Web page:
Several questions occur to you throughout ”47 Ronin”. The fact that even happens is bad news – a film’s primary task is to keep you interested enough in what’s happening on screen that you forget you exist. You should be living what the characters are going through, your own self-aware faculties suspended.
But the questions that occur to you are even worse news for the endlessly delayed, reshot and tinkered-with epic. Did they shuffle a set of cards with every feudal Japanese warlord movie cliché, deal them out and staple them to pages of the script at random? Is this the first draft of all the dialogue? Is it a giant prank played on Hollywood to show how some clever director could completely miscast a movie and get away with it? And with no gigantic Lord of the Rings-style battle scenes, only a handful of CGI creatures, backgrounds and cityscapes and nothing remotely eye-popping or new, what the hell did they spend $175 million on?
It’s unclear how much the original legend of the 47 Ronin legend is kept intact in the script. As the opening narration tells us, it’s one of the most important myths of Japanese culture (after this treatment of something so supposedly precious to their country, they’d be justified in declaring war on America all over again).
Word has it the character of Kai (Keanu Reeves) as the half-blood ward of a local nobleman was considerably beefed up for Western audiences, which might account for some of the delays and revisits. Reeves has never been much on an awards-botherer, but here he’s particularly one-note, never changing expression and hardly raising his voice.
Raised and trained by demons in a mystical forest, Kai was taken in by warlord Asano (Min Tanaka), as a boy, fell in love with the daughter of the house (Ko Shibasaki) and draws the ire of the official house samurai- led by Oishi (Hiroyuki Sanada) – because of his impure blood.
But when slimy neighbouring warlord Kira (Tadanobu Asano) jostles into position to take over the province assisted by dark magic and steal the girl, Lord Asano is put to death, Kai and the samurai jailed and expelled to wander the lands as ronin (samurai without a master to serve).
When Oishi is released from a year in a hole, he’s determined to avenge his master’s death and reclaim his land, so he gets his men back together, swallows his pride and rescues Kai (who’s fighting skills he’ll need) and hatches a plot. Meanwhile, Kira’s rule is backed by the witchcraft of a sorceress (Rinko Kikuchi), so the 47 ronin Oishi assembles will have their work cut out for them.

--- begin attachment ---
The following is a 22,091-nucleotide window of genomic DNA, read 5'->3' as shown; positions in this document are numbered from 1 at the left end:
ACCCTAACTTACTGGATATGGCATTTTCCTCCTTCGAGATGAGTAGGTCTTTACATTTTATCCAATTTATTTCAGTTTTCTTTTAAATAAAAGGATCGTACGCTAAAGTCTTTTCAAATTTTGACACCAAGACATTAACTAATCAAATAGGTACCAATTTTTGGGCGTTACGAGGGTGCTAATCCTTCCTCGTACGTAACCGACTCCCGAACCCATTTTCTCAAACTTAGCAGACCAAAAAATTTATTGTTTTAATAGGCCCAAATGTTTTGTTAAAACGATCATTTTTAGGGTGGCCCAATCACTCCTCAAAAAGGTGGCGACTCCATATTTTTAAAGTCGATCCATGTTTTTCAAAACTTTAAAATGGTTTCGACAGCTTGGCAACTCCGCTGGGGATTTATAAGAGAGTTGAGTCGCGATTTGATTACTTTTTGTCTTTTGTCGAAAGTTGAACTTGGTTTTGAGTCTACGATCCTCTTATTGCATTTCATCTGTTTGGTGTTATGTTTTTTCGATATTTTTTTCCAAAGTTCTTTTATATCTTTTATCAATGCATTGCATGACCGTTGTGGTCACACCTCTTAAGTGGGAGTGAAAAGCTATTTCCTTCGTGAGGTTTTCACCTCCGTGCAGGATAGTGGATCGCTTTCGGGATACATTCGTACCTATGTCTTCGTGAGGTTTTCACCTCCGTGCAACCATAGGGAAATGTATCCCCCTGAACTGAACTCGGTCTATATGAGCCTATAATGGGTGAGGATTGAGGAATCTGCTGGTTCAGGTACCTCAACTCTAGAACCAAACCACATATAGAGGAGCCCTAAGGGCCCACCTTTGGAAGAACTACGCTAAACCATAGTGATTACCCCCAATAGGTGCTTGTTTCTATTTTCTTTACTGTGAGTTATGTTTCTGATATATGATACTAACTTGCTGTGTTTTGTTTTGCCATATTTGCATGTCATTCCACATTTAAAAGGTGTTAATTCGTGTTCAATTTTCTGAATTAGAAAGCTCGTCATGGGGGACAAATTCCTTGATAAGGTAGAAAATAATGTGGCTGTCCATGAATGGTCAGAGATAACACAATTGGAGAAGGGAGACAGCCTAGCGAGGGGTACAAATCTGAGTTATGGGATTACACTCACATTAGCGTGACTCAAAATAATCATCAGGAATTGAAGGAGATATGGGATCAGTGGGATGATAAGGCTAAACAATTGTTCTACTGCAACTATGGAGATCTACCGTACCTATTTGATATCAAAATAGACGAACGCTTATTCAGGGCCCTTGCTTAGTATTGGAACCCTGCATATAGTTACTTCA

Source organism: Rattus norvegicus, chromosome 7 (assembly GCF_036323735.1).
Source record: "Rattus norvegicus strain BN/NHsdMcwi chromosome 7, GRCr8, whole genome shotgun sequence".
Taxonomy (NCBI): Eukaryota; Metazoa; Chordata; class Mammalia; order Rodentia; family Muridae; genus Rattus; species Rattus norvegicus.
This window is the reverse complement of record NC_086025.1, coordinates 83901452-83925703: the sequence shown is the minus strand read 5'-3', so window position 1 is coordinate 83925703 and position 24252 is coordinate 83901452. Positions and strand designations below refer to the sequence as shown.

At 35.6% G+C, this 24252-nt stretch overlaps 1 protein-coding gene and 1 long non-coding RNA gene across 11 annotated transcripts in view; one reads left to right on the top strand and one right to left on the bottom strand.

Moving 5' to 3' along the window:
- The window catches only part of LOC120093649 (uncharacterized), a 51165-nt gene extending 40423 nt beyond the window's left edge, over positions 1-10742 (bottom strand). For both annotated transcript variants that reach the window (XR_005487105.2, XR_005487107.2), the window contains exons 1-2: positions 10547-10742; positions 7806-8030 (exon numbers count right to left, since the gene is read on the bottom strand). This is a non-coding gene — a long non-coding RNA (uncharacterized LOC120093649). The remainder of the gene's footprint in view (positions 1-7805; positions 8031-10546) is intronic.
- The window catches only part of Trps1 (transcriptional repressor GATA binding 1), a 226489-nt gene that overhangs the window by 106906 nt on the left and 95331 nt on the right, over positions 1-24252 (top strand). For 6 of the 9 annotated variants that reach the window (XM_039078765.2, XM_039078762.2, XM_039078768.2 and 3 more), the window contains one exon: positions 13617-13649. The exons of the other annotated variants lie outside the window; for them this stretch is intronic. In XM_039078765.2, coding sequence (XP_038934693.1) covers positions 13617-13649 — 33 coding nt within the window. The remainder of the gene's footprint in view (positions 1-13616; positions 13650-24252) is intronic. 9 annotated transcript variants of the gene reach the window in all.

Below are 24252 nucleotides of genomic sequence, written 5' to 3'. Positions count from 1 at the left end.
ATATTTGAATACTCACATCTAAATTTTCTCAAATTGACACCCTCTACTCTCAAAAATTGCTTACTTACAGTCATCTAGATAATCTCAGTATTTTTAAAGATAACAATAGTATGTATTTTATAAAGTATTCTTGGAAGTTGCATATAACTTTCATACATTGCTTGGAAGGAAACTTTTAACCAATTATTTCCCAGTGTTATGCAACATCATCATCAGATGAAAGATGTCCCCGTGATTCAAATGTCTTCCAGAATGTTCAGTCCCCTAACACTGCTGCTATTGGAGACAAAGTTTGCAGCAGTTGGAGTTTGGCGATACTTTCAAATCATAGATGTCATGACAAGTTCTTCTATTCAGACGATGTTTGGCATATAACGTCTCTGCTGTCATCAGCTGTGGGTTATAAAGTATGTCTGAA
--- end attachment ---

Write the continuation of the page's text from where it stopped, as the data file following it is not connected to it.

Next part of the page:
There are a few cool swordfights and some CGI monsters – although nothing you haven’t seen before – but as with Kikuchi’s last blockbuster ”Pacific Rim”, looking between the joins reveals performance and scripting that should have been workshopped a lot more. In fact for a movie this expensive, the acting and dialogue are at times quite abysmal.
It doesn’t help that there’s no distinctive or main antagonist. As Kira, all Asano does is stand around and scowl until he finally gets to pick up a sword against Oishi during the climax (and just to make sure we get a sense of how moustache-twirling evil he is, he trains against two underlings and clobbers them after the fight is over just for fun – a characterisation device that was corny half a century ago).
As The Witch, Kikuchi does her best to appear snake-like and seductive, but her doe eyes and cheeky grin are just too prominent, making her seem like a little girl playing dress-ups as a Disney-style evil queen.
Disaster descended on ”47 Ronin” like a pall with the news that the Japanese release had yielded only a little bit over $1m. So far it’s taken $106m worldwide. It might claw its production budget back when it hits DVD, but one is reminded of Universal president Ron Meyer’s 2011 comment that his studio ‘makes a lot of shitty movies’. Who knows, maybe he didn’t mean it was something he intended to change any time soon – ”47 Ronin” certainly makes it seem so.
DVD : Like the movie itself, the DVD is a lightweight affair with the extras consisting of only a couple of brief, forgettable featurettes.